23:47 GMT13 August 2020
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    In the wake of new accusations of Russian “aggression” in the Baltic Sea, the US Navy’s top officer has called for a "normalization" of relations between Washington and Moscow.

    After a pair of Russian Su-24’s were accused of flying "unprofessional" maneuvers near the USS Donald Cook as it sailed through the Baltic Sea in early April, the Pentagon accused the Kremlin of similar incidents. Last Friday, the US accused a Russian Su-27 of intercepting a US RC-135 surveillance plane flying in the region.

    The destroyer USS Donald Cook during the joint Ukrainian-US naval drill Sea Breeze 2015
    © Sputnik / Denis Petrov

    The Pentagon described the encounter as "unsafe and unprofessional," and on Monday Admiral John Richardson, the top US Navy officer, issued a call for "normalization" in relations between the two countries.

    "It just increases the chance for some kind of a tactical miscalculation," Richardson told reporters. "It just sort of raises the overall tension in the region, so we look for sort of normalization there."

    Richardson, along with other Pentagon officials, seems unwilling to consider the possibility that US warships and spy planes operating over 4,000 miles from home near Russian borders could be the real source of the tensions.

    On Saturday, Russian Defense Ministry spokesman Maj. Gen. Igor Konashenkov stressed that the interception was carried out in accordance with international law.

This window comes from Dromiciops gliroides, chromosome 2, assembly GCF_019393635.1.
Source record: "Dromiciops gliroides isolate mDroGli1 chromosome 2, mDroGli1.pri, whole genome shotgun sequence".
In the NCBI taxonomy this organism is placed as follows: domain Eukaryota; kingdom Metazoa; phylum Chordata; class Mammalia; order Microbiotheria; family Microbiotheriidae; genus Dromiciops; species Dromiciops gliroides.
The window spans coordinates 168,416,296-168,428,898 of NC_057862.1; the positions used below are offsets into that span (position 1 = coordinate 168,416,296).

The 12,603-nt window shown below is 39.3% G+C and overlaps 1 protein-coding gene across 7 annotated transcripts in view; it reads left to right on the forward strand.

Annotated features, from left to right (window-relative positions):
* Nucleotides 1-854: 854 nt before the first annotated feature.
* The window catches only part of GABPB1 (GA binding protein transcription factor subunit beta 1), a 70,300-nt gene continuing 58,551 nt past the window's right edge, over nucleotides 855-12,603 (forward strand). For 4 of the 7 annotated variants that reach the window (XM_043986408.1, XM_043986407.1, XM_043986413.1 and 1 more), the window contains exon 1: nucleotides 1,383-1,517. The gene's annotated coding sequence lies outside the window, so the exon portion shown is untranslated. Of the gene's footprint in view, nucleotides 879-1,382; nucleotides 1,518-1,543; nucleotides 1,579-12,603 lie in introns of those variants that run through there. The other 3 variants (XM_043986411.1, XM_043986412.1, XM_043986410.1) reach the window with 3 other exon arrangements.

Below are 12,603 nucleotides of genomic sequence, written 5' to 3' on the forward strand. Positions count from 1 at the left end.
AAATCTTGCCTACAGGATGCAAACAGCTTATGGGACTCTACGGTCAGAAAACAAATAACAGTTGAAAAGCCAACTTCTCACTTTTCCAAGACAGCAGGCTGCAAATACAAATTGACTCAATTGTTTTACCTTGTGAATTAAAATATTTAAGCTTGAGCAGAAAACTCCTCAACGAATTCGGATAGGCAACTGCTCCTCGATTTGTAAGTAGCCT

"At the same time we want to note that the RC-135U reconnaissance plane tries to sneak up to the Russian border with the transponder turned off all the time," he told reporters. "Therefore, air defense forces on duty have to lift our fighter to visually identify the type of aircraft and its tail number."

    On Monday, Richardson called on Moscow to abide by maritime treaties which seek to prevent international mishaps.

    "We continue to advocate for that," he said.

    "I don’t think the Russians are trying to provoke an incident," Richardson added. "I think they are trying to send a signal."

    This is, at the very least, a more measured response than that given by Republican presidential frontrunner and five-time military draft dodger Donald Trump earlier on Monday.

    "And if that [diplomacy] doesn’t work out, I don’t know…at a certain point, when that sucker comes by, you gotta shoot," he said, in a marked departure from his promise last week to replace "chaos with peace" if elected.


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